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Bumble Bee ex-CEO is convicted in tuna price-fixing conspiracy

Christopher Lischewski
Bumble Bee Foods’ then-CEO Chris Lischewski testifies on Capitol Hill in 2008.
(Lauren Victoria Burke / Associated Press)

Bumble Bee Foods former Chief Executive Chris Lischewski was convicted in a price-fixing conspiracy, capping a years-long U.S. investigation that shook the packaged-seafood industry and pushed Bumble Bee into bankruptcy protection last month.

Lischewski was found guilty Tuesday by a federal jury in San Francisco after just a few hours of deliberations in what experts say is likely the final piece of the Justice Department investigation. Prosecutors alleged that Lischewski conspired with colleagues and executives at rival companies on a “peace proposal” in order to boost prices and meet earnings targets set by Bumble Bee’s 2010 sale to Lion Capital.

The former CEO faces up to 10 years in prison and a fine of $1 million, according to the indictment. His lawyer, Elliot Peters, declined to comment.

The conviction underscores the Justice Department’s “willingness and ability to try high-stakes price-fixing cases against senior corporate executives,” said Phil Giordano, a partner in the antitrust practice of Hughes Hubbard & Reed and a former federal prosecutor who is not involved in the case.

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San Diego-based Bumble Bee, owner of the largest North American brand of packaged seafood, pleaded guilty in 2017 to a felony charge of conspiring with competitors Starkist Co. and Chicken of the Sea Inc. to fix and raise prices of canned tuna in the United States from 2011 through at least late 2013.

The company’s guilty plea carried a criminal fine of $25 million, a reduced figure that the Justice Department agreed to after Bumble Bee argued that a stiffer penalty would tip it into bankruptcy. Subsequent lawsuits filed against Bumble Bee by its customers — mostly major U.S. grocers — added to the financial pressure, leading the tuna company to file for Chapter 11 bankruptcy protection from creditors Nov. 21.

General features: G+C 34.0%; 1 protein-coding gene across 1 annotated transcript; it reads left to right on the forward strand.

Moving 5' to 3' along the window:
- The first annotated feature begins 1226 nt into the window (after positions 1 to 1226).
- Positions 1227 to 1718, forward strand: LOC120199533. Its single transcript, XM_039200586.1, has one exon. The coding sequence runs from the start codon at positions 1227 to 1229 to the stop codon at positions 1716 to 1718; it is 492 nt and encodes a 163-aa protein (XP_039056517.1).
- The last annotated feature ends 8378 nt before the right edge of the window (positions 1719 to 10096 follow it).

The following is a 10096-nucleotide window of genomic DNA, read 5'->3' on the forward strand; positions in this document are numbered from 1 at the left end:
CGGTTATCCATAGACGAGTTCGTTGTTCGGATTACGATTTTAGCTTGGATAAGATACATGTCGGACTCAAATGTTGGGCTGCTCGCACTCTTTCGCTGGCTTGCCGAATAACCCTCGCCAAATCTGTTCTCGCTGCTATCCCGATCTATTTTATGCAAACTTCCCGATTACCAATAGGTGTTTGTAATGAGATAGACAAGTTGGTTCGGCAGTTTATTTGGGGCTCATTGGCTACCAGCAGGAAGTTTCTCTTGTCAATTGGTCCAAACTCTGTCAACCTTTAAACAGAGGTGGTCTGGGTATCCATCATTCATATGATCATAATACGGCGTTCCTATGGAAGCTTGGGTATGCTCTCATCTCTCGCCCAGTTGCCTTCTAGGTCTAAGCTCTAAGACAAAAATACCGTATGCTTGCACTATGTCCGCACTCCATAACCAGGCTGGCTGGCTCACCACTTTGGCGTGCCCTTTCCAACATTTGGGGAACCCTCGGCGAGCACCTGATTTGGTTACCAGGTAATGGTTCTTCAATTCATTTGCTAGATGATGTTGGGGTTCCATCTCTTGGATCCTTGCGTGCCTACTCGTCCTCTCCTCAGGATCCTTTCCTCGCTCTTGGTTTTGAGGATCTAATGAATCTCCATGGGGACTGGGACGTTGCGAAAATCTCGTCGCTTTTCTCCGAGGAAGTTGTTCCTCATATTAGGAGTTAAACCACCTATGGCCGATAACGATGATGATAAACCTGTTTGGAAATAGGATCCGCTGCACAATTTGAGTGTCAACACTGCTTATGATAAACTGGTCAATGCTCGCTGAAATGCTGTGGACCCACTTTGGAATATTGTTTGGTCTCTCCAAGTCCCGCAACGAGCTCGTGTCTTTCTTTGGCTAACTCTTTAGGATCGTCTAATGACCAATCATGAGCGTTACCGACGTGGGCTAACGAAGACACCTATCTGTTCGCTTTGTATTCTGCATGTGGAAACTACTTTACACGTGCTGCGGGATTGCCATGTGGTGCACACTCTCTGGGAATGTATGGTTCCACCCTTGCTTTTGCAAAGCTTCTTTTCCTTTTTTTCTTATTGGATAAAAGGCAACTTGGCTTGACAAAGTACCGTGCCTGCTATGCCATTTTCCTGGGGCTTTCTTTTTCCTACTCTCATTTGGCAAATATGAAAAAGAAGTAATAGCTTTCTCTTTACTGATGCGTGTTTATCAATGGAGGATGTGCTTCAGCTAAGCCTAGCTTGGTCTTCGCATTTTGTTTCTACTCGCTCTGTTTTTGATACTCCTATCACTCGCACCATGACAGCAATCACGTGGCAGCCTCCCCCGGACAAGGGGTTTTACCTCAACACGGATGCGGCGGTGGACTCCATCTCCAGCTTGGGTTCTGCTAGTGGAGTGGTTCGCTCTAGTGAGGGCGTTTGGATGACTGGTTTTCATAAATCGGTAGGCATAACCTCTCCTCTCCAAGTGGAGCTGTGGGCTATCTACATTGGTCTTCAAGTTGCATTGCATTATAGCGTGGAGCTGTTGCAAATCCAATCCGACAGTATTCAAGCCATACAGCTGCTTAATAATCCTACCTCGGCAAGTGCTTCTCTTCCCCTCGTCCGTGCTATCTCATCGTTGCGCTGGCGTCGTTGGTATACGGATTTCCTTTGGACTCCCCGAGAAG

“Prosecutors don’t try to put companies out of business,” Giordano said. “But sometimes a fine by the book is in fact so substantial that it can bankrupt the company.”

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Starkist pleaded guilty to the price-fixing charges in 2018 and also agreed to cooperate. Chicken of the Sea, owned by Thai Union Group, received conditional leniency from the Justice Department for its cooperation with the investigation and didn’t have to pay fines.

In the case against Lischewski, prosecutors leaned on testimony from his former subordinates, Kenneth Worsham and Walter Cameron, who in 2016 pleaded guilty to price fixing and agreed to cooperate with prosecutors.

Peters devoted much of his closing arguments to attacking the credibility of Worsham and Cameron, arguing that they fed prosecutors information that prosecutors wanted to hear in order to reduce their own sentences and fines.

Lischewski’s conviction may make him a target in class-action lawsuits against Bumble Bee and related parties, said Eric Snyder, chairman of the bankruptcy practice at Wilk Auslander, who is not involved in the case.“Given the criminal fine here, he might end up filing for personal bankruptcy,” Snyder said.


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